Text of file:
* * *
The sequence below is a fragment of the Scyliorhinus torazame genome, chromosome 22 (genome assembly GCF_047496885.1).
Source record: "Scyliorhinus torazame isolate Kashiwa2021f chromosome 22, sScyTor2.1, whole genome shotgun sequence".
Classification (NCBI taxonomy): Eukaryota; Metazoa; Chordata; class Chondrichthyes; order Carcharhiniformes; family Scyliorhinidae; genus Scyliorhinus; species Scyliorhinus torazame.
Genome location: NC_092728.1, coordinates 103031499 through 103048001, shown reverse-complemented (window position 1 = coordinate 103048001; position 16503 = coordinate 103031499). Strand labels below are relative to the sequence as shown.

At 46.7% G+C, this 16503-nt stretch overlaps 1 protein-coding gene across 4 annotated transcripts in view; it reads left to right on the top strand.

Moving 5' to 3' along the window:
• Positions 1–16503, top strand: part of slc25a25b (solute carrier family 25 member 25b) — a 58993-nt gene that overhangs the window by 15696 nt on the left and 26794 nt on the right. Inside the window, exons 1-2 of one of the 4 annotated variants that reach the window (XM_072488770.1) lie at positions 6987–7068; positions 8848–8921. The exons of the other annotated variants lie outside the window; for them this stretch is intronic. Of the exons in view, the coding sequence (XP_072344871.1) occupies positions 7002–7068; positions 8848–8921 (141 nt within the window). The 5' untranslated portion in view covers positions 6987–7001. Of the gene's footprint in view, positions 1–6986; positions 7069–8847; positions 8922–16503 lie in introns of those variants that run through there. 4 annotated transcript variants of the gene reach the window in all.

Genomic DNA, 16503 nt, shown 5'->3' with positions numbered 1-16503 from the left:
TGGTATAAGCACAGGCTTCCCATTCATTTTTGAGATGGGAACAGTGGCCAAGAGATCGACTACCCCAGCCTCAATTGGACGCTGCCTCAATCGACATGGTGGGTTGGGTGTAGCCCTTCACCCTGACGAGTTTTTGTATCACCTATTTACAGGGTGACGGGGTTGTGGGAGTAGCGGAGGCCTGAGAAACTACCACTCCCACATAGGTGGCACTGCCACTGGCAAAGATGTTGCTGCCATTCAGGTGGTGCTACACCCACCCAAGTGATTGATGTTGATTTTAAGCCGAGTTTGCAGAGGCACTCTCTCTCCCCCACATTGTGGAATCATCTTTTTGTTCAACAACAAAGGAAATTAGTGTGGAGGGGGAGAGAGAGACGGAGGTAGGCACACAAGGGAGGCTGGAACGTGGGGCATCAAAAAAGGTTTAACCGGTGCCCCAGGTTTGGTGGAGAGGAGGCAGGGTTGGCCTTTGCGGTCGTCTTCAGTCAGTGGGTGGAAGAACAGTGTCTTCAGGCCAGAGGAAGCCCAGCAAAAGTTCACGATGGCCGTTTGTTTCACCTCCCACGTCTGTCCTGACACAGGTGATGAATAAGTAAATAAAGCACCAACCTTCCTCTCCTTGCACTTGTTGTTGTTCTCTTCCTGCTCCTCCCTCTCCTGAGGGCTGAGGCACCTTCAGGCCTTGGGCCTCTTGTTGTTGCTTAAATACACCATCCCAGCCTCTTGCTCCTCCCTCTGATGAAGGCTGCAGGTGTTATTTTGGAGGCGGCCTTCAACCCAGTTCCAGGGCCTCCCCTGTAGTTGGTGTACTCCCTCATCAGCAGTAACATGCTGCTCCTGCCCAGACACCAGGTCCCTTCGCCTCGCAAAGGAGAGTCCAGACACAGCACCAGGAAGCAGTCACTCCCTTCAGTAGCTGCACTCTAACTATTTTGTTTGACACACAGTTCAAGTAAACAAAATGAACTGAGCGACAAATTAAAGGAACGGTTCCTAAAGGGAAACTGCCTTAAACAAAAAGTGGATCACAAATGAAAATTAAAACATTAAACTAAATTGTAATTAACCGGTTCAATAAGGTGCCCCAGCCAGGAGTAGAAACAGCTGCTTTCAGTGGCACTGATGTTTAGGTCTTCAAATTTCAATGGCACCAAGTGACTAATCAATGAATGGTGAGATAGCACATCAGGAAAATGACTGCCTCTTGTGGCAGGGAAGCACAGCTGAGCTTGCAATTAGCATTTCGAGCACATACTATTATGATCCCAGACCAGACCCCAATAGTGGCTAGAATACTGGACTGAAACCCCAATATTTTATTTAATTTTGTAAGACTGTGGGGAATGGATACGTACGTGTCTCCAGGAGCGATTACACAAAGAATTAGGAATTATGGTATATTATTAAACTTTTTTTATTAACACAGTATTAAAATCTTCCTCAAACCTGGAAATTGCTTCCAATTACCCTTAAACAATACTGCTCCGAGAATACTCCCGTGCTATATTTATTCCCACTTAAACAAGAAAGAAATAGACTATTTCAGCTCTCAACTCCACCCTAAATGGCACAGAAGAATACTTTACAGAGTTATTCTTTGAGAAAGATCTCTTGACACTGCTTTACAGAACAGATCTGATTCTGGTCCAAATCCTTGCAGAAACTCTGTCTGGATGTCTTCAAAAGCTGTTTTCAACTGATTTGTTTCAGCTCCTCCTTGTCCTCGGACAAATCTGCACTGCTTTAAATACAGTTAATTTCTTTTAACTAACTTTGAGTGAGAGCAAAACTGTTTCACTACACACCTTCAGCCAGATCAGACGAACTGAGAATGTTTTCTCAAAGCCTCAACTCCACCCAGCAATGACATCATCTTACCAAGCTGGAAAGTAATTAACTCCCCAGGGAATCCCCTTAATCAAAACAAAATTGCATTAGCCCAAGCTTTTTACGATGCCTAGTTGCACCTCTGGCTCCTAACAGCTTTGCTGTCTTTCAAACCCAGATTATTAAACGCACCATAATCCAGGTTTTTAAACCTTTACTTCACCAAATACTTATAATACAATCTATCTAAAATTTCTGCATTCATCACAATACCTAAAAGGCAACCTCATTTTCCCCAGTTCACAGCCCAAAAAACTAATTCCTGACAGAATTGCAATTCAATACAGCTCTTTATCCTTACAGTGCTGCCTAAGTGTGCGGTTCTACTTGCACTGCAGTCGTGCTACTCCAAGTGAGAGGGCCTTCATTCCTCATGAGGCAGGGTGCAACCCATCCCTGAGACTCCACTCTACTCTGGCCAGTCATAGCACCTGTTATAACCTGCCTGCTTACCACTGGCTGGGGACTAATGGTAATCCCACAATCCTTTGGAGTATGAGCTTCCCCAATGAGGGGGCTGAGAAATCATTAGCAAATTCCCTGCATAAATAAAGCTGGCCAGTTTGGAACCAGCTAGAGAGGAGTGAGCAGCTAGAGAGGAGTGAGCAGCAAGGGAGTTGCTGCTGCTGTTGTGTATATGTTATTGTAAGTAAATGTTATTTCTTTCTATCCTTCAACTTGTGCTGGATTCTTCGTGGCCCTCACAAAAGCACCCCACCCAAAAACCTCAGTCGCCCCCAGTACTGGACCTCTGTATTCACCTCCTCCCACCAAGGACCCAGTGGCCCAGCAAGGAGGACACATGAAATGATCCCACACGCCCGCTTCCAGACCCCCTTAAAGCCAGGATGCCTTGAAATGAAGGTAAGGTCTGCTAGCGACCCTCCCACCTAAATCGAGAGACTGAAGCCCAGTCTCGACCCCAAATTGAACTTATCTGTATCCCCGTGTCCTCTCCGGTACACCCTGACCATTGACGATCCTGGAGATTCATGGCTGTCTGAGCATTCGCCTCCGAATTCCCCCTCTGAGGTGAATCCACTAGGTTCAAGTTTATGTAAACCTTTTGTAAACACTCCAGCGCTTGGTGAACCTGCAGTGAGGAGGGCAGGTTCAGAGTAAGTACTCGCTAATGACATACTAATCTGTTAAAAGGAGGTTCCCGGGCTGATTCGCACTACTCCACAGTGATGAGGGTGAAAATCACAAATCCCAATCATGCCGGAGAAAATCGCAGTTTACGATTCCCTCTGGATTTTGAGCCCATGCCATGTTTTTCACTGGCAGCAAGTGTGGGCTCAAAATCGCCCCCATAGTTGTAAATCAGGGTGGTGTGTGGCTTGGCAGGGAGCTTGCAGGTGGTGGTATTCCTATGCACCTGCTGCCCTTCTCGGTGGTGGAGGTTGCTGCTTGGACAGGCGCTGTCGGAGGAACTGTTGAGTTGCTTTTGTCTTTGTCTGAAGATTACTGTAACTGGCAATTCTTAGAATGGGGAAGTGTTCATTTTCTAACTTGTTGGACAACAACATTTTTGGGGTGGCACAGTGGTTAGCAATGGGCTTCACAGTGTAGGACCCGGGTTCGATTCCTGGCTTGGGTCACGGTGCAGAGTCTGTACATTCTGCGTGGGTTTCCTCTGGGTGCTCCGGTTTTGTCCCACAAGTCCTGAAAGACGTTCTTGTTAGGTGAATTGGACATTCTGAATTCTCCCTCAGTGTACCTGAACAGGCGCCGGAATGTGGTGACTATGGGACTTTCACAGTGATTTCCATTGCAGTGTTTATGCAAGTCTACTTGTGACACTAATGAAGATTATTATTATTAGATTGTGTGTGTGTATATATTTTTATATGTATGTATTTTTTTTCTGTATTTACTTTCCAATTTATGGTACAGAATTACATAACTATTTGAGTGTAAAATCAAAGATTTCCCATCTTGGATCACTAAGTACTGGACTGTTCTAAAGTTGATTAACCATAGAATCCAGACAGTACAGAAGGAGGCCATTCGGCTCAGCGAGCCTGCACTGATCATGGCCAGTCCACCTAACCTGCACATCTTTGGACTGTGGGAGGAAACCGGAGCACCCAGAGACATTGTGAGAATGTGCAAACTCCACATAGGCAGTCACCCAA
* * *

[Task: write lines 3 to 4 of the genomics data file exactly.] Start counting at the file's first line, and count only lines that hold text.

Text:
Classification (NCBI taxonomy): Eukaryota; Metazoa; Chordata; class Chondrichthyes; order Carcharhiniformes; family Scyliorhinidae; genus Scyliorhinus; species Scyliorhinus torazame.
Genome location: NC_092728.1, coordinates 103031499 through 103048001, shown reverse-complemented (window position 1 = coordinate 103048001; position 16503 = coordinate 103031499). Strand labels below are relative to the sequence as shown.